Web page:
Many of my clients, especially those with ADHD, have such a hard time getting started in the mornings. Their internal voice is giving them a huge list of To-Dos, and whatever comes into sight around them provides more distracting demands.
Faced with overwhelming choices, many folks don’t get started first thing on anything important. They may bounce from task to task, not completing anything. They forget all about time management. Exhausted, they often take the easy way out: by escaping into the comfortable distractions of the digital world.
You see, time management requires activating the use of executive functions in the prefrontal cortex. And that takes effort. Multiple choices can overload our poor brains with the demands of making decisions. When we become overwhelmed, the emotional brain takes over and we slip into our old patterns with flight or freeze mode. Prioritizing tasks becomes incredibly overwhelming.
It was a high school client who helped me zero in on the problem for so many of us. After a few weeks in my Seeing My Time course, she shared a personal revelation. Online learning was really hard because she missed the predictable routine of going to school. Pre-pandemic, the patterns of her day were clearly scheduled. She didn’t have to make choices. Without that predictability, she was lost and floating through the day and through time.
The key word she used was “routine.”
The wonderful aspect of having routines is that we don’t have to think or make any choices. When we have a predictable schedule, we are engaging a different region of the brain which takes the pressure off of the prefrontal cortex. One big challenge of the pandemic has been this disruption to our routines!
We all have daily patterns, things we unconsciously do. Sometimes these serve us, and sometimes they do not.
A private adult Seeing My Time client has a habit of always checking his phone after he climbs into bed. Before he knows it, he gets sucked into the “digital canyon” and then does not get enough sleep.
His morning routine is similar. Before getting out of bed, he checks his phone again, getting lost in emails and news feeds. This repeated act eats up valuable time. Suddenly he is rushed and overwhelmed as he gets his workday started. As he and I examined his daily routines, he concluded that he should recharge his phone at night in another room to set up a new plan that is healthier and better for his brain and his time management.
It’s very common for our plans to be waylaid by these outside forces that grab our attention. In order to stay on track, we need routines that support the brain. So how to set up these supportive habits? First, we must look closer at our routines and analyze them.
Many experts stress that it is really important to start with intentional morning activities, which sets the stage for the whole day. That sounds great, but how do you do all of the things they advise, like exercising, improving your mind by reading, eating a brain-friendly breakfast, and still avoid creating more clutter by dumping breakfast dishes in the sink because you are late for work or school? Ahhhh!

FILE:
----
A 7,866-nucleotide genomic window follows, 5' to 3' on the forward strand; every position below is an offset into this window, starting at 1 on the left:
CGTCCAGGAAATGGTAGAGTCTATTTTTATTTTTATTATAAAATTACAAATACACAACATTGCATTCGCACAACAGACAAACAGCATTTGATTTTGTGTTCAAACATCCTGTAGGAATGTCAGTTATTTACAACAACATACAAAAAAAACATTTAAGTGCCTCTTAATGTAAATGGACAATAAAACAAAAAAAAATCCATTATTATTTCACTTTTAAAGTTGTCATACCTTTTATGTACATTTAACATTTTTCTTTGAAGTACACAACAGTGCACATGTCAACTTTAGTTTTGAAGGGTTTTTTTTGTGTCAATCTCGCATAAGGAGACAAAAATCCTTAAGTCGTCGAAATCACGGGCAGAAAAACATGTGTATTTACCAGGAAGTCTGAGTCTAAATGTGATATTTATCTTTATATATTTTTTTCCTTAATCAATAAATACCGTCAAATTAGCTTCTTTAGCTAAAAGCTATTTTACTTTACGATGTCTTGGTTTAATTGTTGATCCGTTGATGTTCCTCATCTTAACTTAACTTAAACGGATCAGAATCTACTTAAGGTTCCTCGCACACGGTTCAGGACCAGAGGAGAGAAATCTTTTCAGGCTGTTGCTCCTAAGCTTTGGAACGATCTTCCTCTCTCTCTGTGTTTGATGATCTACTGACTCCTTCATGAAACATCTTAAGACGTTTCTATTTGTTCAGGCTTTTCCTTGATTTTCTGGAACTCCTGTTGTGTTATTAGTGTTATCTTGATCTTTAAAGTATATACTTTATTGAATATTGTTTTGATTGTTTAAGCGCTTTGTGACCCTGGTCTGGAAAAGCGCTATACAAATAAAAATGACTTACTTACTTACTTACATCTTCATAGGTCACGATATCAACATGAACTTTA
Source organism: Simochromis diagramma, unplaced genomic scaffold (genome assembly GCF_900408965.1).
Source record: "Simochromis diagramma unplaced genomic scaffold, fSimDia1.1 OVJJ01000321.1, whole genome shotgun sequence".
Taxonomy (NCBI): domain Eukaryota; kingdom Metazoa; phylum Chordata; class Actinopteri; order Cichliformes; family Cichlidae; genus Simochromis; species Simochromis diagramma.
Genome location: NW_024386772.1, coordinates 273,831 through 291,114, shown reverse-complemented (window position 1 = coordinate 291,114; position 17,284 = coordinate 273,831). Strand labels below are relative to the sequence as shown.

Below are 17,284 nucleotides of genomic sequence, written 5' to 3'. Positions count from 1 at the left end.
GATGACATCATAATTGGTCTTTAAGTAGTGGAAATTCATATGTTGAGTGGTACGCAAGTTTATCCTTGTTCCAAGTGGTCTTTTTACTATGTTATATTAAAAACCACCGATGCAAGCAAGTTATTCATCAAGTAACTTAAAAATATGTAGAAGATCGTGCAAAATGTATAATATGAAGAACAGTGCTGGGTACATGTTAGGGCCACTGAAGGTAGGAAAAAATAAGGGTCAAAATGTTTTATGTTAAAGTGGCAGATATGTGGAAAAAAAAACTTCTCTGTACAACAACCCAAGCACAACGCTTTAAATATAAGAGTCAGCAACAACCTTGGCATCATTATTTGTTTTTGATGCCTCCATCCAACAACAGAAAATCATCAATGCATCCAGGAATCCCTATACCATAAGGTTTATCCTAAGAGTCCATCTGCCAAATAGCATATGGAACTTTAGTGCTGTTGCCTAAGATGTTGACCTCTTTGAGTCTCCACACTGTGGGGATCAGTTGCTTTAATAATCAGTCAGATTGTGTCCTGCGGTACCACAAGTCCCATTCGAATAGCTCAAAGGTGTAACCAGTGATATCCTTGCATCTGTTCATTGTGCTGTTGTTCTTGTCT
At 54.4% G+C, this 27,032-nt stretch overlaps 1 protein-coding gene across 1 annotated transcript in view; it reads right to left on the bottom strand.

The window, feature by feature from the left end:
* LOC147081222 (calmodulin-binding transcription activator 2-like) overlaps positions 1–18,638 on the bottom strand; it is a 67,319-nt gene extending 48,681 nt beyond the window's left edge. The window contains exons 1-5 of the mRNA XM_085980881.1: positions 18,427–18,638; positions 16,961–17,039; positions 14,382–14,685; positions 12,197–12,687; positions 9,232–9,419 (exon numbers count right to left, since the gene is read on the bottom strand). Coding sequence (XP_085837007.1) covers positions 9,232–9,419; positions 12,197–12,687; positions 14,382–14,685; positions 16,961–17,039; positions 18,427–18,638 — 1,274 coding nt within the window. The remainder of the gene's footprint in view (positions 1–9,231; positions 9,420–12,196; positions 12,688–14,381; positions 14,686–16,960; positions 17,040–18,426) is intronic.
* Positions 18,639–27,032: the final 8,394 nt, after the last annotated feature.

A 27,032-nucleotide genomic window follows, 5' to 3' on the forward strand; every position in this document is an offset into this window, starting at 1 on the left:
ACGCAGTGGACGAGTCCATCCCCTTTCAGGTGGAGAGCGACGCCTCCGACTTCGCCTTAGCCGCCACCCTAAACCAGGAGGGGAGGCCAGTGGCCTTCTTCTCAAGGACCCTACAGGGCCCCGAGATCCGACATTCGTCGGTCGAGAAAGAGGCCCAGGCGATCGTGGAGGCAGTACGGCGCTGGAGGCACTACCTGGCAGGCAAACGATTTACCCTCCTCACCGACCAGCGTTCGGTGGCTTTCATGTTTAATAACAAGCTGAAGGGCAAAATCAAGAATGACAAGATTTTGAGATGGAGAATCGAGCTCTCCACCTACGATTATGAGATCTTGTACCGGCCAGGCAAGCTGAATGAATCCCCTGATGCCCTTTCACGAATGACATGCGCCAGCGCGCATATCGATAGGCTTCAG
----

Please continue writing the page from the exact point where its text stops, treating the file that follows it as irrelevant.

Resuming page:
I faced this dilemma when I decided that a personal goal for 2021 is to read one professional development book each month. To do that I needed to schedule 30 Minutes, 5 days a week to read and take notes. My morning schedule was already full and so was my workday. By evening my brain is mushy and useless for learning. If I was to read, and more critically, to remember anything that I had read, this learning time had to fit into my morning routine. How?
When I really analyzed my morning activities, I realized that the key to a successful morning was actually dependent upon my evening routine! What I did before bed was critical to support the following day. In a nutshell here is what I discovered:
Those three changes in routine have allowed me to spend quality time reading and learning. I get so excited about what I am learning. My brain is happily building new dendrites. I share my new insights daily with my clients. It is an awesome way to start my day.
I invite you to pause and look at your own evening and morning routines (or lack thereof?). Pick something that you are highly motivated to add to your morning habits. What can you do the night before to set up your successful morning? You CAN improve your routines!
Little by little…Marydee
PS: If you are looking for a system for prioritizing your To-Do list, making your plans visible and keeping them in sight and in mind, the Seeing My Time Adult Planner System and Mini-Course can help! We are still printing shipping out January 2021 – January 2022 planners!
Marydee Sklar is the president of Executive Functioning Success and the creator of the Seeing My Time Program®. She is an educator and author of three books on executive functions, as well as a trainer and speaker. Marydee has more than twenty-five years of experience working with students and adults with executive function challenges.
6 Categories to Prioritize in 2021 to Support Your Executive Functioning
Two Keys for Happier Holiday Executive Functioning
Four Lessons for Executive Functioning: A “Failed” Vacation Story
10 Tips to Support the Brain During a Home Project